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Sri Lanka outlaws LTTE with immediate effect
Published on 8 Jan. 2009 1:30 AM IST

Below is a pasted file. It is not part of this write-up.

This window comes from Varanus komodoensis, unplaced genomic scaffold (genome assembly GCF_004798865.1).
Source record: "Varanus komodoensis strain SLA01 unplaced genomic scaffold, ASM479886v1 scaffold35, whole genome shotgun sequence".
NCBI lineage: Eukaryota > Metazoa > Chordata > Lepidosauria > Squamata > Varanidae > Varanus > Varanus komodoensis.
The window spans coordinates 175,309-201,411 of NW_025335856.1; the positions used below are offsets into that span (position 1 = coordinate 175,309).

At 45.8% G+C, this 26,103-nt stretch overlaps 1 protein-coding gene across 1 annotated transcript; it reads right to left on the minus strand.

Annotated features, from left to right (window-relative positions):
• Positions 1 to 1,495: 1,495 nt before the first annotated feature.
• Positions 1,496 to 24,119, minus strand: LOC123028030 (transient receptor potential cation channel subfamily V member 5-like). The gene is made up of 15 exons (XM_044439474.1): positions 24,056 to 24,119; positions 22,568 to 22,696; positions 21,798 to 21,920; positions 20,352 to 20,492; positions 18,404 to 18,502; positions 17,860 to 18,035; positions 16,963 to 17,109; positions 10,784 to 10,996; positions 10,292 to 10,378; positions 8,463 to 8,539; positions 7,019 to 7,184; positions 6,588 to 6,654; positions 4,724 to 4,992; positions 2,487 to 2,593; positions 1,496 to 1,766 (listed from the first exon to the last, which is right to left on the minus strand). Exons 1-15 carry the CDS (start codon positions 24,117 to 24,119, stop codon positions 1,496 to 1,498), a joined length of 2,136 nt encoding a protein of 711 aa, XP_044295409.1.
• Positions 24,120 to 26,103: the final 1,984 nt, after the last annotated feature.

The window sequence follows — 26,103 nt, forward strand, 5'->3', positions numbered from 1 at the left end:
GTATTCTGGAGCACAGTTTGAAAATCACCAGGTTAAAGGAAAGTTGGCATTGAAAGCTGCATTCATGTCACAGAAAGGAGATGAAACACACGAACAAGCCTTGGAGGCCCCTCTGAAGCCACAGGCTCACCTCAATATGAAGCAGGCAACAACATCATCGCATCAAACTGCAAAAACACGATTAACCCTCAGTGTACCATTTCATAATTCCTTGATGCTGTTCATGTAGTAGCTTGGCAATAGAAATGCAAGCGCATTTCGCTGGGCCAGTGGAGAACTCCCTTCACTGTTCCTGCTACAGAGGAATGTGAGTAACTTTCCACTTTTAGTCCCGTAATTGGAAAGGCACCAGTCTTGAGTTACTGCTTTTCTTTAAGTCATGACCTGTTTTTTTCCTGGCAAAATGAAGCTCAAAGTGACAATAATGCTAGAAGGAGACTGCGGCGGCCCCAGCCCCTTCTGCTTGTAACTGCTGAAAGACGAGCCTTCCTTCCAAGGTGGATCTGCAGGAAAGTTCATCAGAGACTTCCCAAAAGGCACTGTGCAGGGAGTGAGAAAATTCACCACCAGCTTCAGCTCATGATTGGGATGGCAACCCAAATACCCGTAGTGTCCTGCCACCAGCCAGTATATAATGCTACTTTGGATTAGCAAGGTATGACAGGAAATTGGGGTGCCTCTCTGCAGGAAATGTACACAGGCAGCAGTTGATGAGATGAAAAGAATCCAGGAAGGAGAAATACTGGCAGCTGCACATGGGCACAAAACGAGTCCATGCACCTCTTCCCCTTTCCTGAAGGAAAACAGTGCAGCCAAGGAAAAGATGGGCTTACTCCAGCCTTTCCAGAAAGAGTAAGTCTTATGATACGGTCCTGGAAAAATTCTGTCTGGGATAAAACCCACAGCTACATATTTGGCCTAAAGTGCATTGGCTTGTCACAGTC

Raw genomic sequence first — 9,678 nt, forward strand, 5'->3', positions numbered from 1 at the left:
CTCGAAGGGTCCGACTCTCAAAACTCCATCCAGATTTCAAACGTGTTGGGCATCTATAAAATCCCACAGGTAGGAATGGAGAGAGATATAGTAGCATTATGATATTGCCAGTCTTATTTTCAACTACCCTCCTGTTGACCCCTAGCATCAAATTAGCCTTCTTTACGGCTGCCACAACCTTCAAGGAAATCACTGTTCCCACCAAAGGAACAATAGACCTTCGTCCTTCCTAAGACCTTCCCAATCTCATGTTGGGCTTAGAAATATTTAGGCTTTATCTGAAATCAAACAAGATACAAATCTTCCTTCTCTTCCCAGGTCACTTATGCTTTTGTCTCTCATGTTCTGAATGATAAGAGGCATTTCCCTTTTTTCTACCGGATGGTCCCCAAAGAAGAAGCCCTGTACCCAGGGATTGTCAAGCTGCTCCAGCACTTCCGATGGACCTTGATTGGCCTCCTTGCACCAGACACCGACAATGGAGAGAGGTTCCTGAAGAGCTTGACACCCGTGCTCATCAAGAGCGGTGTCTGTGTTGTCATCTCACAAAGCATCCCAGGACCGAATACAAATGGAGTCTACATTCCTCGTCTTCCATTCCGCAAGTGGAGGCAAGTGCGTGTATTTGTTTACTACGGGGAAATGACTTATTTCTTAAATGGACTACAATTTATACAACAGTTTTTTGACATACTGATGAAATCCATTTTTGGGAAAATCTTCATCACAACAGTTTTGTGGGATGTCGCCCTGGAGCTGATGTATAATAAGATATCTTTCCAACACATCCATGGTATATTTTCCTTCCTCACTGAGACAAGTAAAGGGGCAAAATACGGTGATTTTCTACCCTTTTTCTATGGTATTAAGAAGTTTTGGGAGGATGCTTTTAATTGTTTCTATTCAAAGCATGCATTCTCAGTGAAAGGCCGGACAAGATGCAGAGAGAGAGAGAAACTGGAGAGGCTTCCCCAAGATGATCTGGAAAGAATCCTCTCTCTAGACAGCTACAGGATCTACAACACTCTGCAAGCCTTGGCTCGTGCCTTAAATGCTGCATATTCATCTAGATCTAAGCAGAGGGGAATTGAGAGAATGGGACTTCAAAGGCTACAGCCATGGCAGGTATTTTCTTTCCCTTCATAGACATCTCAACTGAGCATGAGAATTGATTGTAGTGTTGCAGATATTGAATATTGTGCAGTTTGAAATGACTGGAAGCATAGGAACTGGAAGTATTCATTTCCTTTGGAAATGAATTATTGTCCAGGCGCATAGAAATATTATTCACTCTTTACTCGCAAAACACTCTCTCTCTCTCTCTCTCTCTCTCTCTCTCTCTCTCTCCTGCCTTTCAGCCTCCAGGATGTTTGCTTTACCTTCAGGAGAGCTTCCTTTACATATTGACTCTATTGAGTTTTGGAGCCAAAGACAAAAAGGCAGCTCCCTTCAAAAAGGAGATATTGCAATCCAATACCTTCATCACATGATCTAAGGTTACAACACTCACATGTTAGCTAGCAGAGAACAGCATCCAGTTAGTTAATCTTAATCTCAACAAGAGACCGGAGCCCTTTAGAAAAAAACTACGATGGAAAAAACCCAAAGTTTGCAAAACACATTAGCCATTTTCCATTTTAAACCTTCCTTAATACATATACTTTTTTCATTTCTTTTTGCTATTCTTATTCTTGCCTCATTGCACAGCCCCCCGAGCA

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The Sri Lankan government Wednesday banned the Liberation Tigers of Tamil Eelam (LTTE), terming it a terrorist organisation. “The LTTE is banned from today,” Agriculture Development Minister Maithiripala Sirisena, who is also general secretary of the ruling Sri Lanka Freedom Party (SLFP), told reporters at a special media briefing. He said the LTTE from now on will face all the consequences as a terrorist organisation. The government’s decision came a week after the ground troops advancing from various directions dealt a body blow to the rebels by capturing the rebels’ politico-administrative hub Kilinochchi, 350 km north of here. Sirisena said President Mahinda Rajapaksa, who is also minister of defence, had submitted a memorandum to the cabinet earlier in the day proscribing the LTTE as a terrorist organisation under the emergency laws. “The cabinet has unanimously approved it,” he added. Rajapaksa on Dec 22 threatened to outlaw the LTTE as a terrorist group if it did not allow Tamils living in its control to move to government-held areas at the dawn of 2009. Political analysts say that the banning the LTTE is largely a formal move as those who have links with the LTTE are already being prosecuted under the Prevention of Terrorism Act (PTA) and other laws. The LTTE has already been listed as a terrorist organisation in various countries, including India, Britain and the US as well as the EU. The LTTE was first banned in Sri Lanka in 1983 with the introduction of the emergency regulation and it was automatically revoked when the emergency regulation was withdrawn in 1987. The ban was re-imposed Jan 25, 1998, after the LTTE attack on the historic Buddhist tooth-relic temple - Dalada Maligawa - in the central hill district of Kandy. The ban was revoked in September 2002 after the signing of the Norwegian-brokered ceasefire agreement to facilitate peace talks between the then Sri Lankan government and the LTTE. The Rajapaksa administration, which was already on a full-fledged war with the rebels, unilaterally pulled out from the Norwegian-brokered truce Jan 16 last year. The LTTE has been fighting against the Sri Lankan state to carve out a separate state for Tamils in the northern and eastern parts of the island for a quarter century. Thousands have died in escalating fighting since late 2005.

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